"I hereby agree 1hat the answers given herewith to the questions of the agent and examiner, which I declare and warrant to be true, shall be tile basis of my contract with the company."
So that, if these answers are not true, and plaintiff is entitled herein to urge their falsity, a decree canceling said policies should be entered.
,]'. ,'FEDERAL REPORTER,
. '(f'.(qthreshl11d. of ourinveatigation,we are met withtlie oppo$:ing ,W$Un of the pa,t'ties ,as to the state whose law-s are to be held i!.ppUeable to the force of the contract of insurance aO'Ught to be canceled;· Plaintiff contends that, by the very phraseologyQf the application, which defendant signed, this question is. decided against defendant. The application states (and immediately following the quotation above given therefrom) that "such contract shall at all times and 'places be held and construed to have been made in the city oLNewark, New Jersey." Therefore plaintiff, applying the laws of the state of New Jersey, and the construction thereofas,gi'ven by the supreme court of that state, argues with much force for the decree of cancellation. Defendant contends that the laws of· the state of Iowa, and the construction thereof as given by the supreme court of that state, are to be applied. The seeming importance, of this contention demands that this point shall be first settled. The underlying principle which plaintiff claims is conclusive of this contention has fr.equently, in its general scope, been before the supreme court of the United States. Perhaps it has received no clearer consideration than t,hat given in Pritchard v. Norton, 106 U. So 124:, 1 Sup. Ct. Rep,' 102. Speaking of this point, as now urged by plaintiff, Mr. Justice Matthews says:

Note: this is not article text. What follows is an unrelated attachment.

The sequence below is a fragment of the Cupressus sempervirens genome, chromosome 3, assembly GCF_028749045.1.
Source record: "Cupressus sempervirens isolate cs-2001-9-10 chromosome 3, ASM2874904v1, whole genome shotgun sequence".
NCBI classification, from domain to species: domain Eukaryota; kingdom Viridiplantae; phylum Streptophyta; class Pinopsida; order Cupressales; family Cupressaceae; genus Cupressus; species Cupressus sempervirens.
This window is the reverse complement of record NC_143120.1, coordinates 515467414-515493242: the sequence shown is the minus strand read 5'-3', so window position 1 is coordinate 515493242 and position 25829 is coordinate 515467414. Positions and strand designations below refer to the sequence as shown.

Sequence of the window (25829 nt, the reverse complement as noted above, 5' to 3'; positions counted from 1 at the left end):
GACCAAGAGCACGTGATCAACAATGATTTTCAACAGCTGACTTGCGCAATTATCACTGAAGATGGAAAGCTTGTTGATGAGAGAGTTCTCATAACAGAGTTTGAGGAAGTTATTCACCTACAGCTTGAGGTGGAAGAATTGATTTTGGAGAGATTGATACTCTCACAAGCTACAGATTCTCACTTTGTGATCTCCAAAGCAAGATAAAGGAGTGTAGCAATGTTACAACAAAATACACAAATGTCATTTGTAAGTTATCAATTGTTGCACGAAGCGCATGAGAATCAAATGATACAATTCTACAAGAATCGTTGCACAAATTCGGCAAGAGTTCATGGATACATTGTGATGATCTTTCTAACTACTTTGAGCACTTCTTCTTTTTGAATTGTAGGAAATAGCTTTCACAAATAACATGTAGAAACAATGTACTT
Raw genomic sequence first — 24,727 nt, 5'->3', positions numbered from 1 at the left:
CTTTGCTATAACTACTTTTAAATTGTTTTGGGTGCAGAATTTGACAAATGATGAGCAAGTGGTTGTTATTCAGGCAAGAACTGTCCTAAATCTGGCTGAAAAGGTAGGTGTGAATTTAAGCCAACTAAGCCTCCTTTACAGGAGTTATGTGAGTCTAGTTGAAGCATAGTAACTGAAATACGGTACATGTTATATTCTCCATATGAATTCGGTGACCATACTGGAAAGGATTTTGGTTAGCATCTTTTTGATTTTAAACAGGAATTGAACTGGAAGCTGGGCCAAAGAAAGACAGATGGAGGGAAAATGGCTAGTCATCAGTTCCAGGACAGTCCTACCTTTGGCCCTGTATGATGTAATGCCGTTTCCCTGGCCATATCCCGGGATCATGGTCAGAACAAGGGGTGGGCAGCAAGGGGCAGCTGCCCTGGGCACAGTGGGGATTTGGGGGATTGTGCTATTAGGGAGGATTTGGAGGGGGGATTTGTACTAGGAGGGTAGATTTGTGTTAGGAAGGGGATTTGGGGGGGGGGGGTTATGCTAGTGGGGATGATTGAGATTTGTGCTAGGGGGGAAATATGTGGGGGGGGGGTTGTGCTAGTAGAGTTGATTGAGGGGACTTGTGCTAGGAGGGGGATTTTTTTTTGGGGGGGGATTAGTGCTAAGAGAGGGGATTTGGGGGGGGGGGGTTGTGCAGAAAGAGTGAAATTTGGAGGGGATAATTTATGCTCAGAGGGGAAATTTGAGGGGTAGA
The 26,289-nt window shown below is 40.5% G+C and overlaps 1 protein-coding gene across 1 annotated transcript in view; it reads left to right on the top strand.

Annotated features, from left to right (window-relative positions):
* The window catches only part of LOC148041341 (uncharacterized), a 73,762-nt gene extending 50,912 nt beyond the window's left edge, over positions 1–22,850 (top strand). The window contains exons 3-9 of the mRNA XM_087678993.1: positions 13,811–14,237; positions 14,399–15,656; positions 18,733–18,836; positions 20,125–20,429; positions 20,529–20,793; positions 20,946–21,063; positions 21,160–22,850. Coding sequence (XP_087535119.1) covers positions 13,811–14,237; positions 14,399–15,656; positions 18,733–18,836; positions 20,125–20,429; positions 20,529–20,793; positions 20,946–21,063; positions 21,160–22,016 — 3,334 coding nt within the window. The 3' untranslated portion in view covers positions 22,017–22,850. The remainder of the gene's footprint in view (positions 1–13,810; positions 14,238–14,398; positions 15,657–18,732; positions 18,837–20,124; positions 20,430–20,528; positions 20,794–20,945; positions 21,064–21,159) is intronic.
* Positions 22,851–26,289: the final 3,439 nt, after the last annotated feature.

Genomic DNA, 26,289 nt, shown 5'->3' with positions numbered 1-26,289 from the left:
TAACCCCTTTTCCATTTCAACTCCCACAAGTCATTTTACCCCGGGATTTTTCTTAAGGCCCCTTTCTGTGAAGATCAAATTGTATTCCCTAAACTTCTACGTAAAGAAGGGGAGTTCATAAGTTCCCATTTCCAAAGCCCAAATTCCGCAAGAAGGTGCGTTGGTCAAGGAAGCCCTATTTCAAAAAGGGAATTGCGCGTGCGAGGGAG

U'lhe law we llJ;C in search of which Is to decide upon the nature, interpretation, llnd validity of the engagement in question is that which the parties have, .either expressly 01' presumptively, incorporated into their contract as constituting its obligation. It. has never been del'cribed than it was in· cidentally by Chief Justice. Marshall in Wayman v. Southard, 10 Wheat. 48, where he defined it as a principle of universal law: 'The principle that in every forum a contraCt is governed by the law with a view to which it is made.' · oil · And fu IJoyd v. Gnibert, L. R. 1 Q. B. 120, in the court of e.xchequet ehamber,lt was said that 'it is necessary to consider by what general law the parties intended that the transaction. should be governed, or rather by what general law it is just to presume that they have intrusted themselves in the matter.' It is upon this ground that the presumption rests that the contract Is to be Performed at the place where it is made, and to be governed by its laws, there being nothing in its terms or in the explanatory circumstances of its execution, inconsistent with that intention."